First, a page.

2.) Low carb often means added fat and artificial sugar. Think about it: if sugars and carbs go hand in hand, how on earth can low carb chocolate, candy or sweet desserts exist? ARTIFICIALLY, that’s how. Take a look at the nutrition label to the right of “Low Carb, No Sugar Added Milk Chocolate Coconut Clusters”. While the carbs are low (still 21g but hey, that’s less than a piece of fruit) look at the other nutrients hyped up to make up for it: 14g of fat, 10g of saturated fat, and 80g of sodium! Now take a look at the ingredients: artificial flavors and sucralose. Sucralose is an artificial sweetener (commonly known as Splenda) that is chemically manipulated from sugar. There are debated studies trying to prove or disprove its negative effects on blood sugar and insulin levels, but we won’t get into that here. The point is, it’s artifical.

 

3.) Low carb means low energy and cognitive abilities. Example: When I was carb-depleting I would put my protein powder in the fridge, my egg whites in the pantry, and could rarely participate in a conversation without spacing out multiple times. In 2008 the psychology department at Tufts University proved that when dieters eliminate carbohydrates from their diet, “they performed more poorly on memory-based tasks than when they reduce calories, but maintain carbohydrates. When carbohydrates were reintroduced, cognition skills returned to normal.” The reason for this is because the brain obtains its energy to function when glucose is transported through the blood stream. The glycogen in carbs also keeps your blood-glucose levels at adequate levels to keep your body energized between meals according to our trusty ol’ Biochemistry textbook by Berg JM, Tymoczko JL, Stryer L.New York: W H Freeman; 2002.) Simply put: no glucose, no energy.

 

4.) Low carbs also inhibit muscle growth.  According to various European sports nutrition studies the majority of the body’s newly consumed glycogen is stored in skeletal muscle tissue, especially after strenuous activity, i.e. exercise or weightlifting. If you do not give your muscles glycogen to store, they will look “flat” and the tissues will take longer to repair (aka no or slowed muscle growth). This study is a heavy read, but very informative if you have further interest in the science behind carbohydrates and their importance to athleticism and muscle building. Based on this finding, those low-carb diets may help you lose weight, however if your goal is to build muscle or look toned and fit at the end of your weight loss, those pictures of fitness models representing the diets are not accurate depictions of your results. The whole reason many bodybuilders put on large amounts of weight and muscle before they start depleting their carb intake, is because it is assumed they will lose a portion of their muscle mass along with their fat loss. They most overcompensate beforehand. If you have very little muscle under fat to begin with, your muscles will look flat and soft when you reach your goal weight.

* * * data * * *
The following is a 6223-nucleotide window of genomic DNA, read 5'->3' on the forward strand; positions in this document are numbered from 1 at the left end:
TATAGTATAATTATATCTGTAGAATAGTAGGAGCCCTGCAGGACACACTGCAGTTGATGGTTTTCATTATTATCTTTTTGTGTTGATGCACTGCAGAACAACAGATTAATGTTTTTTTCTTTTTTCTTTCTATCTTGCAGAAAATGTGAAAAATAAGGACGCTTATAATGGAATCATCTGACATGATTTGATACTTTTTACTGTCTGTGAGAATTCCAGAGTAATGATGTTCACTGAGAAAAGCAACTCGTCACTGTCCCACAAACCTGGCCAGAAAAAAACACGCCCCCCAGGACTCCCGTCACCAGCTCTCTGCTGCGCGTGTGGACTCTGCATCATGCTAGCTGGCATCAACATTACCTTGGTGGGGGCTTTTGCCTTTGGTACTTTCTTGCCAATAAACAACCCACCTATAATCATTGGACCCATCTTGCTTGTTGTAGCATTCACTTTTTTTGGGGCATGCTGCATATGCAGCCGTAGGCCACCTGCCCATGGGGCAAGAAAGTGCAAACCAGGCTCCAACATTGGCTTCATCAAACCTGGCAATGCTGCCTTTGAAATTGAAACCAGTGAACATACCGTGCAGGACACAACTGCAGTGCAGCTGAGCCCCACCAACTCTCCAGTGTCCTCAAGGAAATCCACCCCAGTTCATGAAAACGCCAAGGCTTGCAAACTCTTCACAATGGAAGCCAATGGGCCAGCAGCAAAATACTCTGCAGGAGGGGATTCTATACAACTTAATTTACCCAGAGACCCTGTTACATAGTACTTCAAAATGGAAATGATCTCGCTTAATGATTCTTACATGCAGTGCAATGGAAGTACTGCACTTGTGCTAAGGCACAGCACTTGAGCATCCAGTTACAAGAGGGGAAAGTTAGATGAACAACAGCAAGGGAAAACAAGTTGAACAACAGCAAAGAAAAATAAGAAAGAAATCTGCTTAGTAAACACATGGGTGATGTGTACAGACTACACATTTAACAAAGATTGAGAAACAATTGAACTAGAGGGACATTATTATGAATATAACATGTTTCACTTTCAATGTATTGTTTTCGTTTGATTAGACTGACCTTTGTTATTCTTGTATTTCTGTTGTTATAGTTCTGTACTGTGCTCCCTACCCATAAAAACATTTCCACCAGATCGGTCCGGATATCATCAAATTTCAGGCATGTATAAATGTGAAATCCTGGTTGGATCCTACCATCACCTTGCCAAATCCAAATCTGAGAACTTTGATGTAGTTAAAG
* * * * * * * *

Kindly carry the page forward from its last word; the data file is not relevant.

So unless your goal is to lose weight with a bland boring diet, expensive supplements and very little conversation, I suggest you steer clear of the No-Carb lifestyle. Leave the carb-depleting to the competitors and get fit the slow, energized, and healthy way. We agree that skipping the pastas, breads and snacks from a box are probably a good idea to give your body other energy-seeking options. However keep these healthy complex carbs (in this case, meaning unprocessed, high energy carbs) in your diet:

  • Sweet Potatoes: high in fiber, beta carotene and vitamins.

  • Chick Peas: provide 12g of fiber, lower bad cholesterol, and keep you fuller longer after eating.

  • Brown Rice or Quinoa: inexpensive per portion, a great source of fiber and promote long lasting energy.

  • Oats (we’re talking plain oats here, not the sugar-laden flavored ones): provide long lasting energy to keep you full and contain fiber called beta-glucan, which helps lower cholesterol.

  • Blueberries: while they don’t provide the highest amount of carbs, they are a great fruit source that is rich in vitamins, minerals and antioxidants. They are also lower in sugar than other fruits such as bananas.

  • Chestnuts: these babies are surprisingly low in fat, yet high in complex carbs. They’re rich in vitamin C, folate, and monounsaturated fats like oleic acid.

  • Low Fat Plain Greek Yogurt: provides quick energy to fit into an active lifestyle or before a busy day, but it’s also very high in protein. Pick a plain variety to cut out sugar and additives, and add some fruit if you’re looking for additional carbs, or cinnamon and stevia for some guilt-free flavor. 

What are some of your favorite recipes using healthy carbs to stay fit and energized? Have you tried a no-carb lifestyle with any side effects or success? What are some tips you can share about using carbs to maintain cognitive function and muscle mass? Post below, we’re all ears!